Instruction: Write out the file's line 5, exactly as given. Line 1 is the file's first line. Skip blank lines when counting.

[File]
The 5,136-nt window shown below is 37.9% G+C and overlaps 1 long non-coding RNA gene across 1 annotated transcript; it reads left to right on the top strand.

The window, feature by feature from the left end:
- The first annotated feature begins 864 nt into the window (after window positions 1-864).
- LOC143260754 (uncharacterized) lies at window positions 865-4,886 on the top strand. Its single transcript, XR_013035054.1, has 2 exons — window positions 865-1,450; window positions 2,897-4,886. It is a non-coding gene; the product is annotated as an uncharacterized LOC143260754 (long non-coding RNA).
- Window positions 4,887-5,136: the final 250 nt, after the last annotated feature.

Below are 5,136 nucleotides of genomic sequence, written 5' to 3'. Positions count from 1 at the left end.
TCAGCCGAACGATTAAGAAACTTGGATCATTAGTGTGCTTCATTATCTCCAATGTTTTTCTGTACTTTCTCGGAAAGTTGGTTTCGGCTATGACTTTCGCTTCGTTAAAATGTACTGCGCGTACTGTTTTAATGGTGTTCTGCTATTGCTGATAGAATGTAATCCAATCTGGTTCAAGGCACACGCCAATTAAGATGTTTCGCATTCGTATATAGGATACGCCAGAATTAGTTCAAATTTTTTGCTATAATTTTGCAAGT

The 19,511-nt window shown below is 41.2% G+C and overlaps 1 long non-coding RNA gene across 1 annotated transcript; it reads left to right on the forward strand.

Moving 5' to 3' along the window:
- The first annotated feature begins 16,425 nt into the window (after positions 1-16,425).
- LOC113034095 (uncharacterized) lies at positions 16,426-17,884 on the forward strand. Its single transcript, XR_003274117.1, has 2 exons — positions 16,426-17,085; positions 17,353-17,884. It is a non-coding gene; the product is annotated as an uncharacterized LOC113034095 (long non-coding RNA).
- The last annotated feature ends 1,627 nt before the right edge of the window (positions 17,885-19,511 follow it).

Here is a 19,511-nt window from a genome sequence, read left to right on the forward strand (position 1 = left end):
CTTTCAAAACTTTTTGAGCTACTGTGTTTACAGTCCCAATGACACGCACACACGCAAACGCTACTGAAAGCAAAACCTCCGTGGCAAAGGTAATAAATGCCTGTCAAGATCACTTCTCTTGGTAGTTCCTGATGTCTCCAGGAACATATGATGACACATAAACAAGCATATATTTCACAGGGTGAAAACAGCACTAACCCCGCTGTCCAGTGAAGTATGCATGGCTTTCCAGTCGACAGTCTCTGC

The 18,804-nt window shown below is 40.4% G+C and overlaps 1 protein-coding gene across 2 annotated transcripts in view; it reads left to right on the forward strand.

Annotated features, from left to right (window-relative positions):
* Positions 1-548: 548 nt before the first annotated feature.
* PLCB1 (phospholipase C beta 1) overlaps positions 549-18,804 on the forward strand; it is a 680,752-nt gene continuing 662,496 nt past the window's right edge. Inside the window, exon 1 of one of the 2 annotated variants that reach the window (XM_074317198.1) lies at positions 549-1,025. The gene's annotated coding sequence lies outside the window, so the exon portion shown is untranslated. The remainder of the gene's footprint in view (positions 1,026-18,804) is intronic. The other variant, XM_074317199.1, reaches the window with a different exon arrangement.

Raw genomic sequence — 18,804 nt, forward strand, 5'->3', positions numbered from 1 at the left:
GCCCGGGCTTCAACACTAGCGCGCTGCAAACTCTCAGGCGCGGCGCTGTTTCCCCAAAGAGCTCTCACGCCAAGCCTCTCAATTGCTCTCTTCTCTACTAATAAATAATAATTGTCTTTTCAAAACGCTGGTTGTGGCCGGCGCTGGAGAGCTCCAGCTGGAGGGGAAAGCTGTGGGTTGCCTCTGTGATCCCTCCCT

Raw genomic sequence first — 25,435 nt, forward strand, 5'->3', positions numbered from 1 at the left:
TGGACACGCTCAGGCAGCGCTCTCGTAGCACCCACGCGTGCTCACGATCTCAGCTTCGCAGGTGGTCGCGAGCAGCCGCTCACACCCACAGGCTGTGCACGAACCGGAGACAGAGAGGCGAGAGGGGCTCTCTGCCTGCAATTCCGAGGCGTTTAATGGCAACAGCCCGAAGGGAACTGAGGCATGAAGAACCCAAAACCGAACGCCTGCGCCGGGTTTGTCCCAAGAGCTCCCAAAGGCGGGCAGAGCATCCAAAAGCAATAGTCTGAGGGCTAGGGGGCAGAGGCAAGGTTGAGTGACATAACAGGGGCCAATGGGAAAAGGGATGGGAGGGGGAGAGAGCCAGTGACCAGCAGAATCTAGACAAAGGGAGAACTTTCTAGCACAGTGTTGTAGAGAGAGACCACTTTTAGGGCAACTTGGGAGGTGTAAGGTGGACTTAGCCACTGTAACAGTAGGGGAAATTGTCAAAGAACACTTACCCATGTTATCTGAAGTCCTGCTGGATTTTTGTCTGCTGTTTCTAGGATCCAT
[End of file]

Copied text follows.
- Window positions 4,887-5,136: the final 250 nt, after the last annotated feature.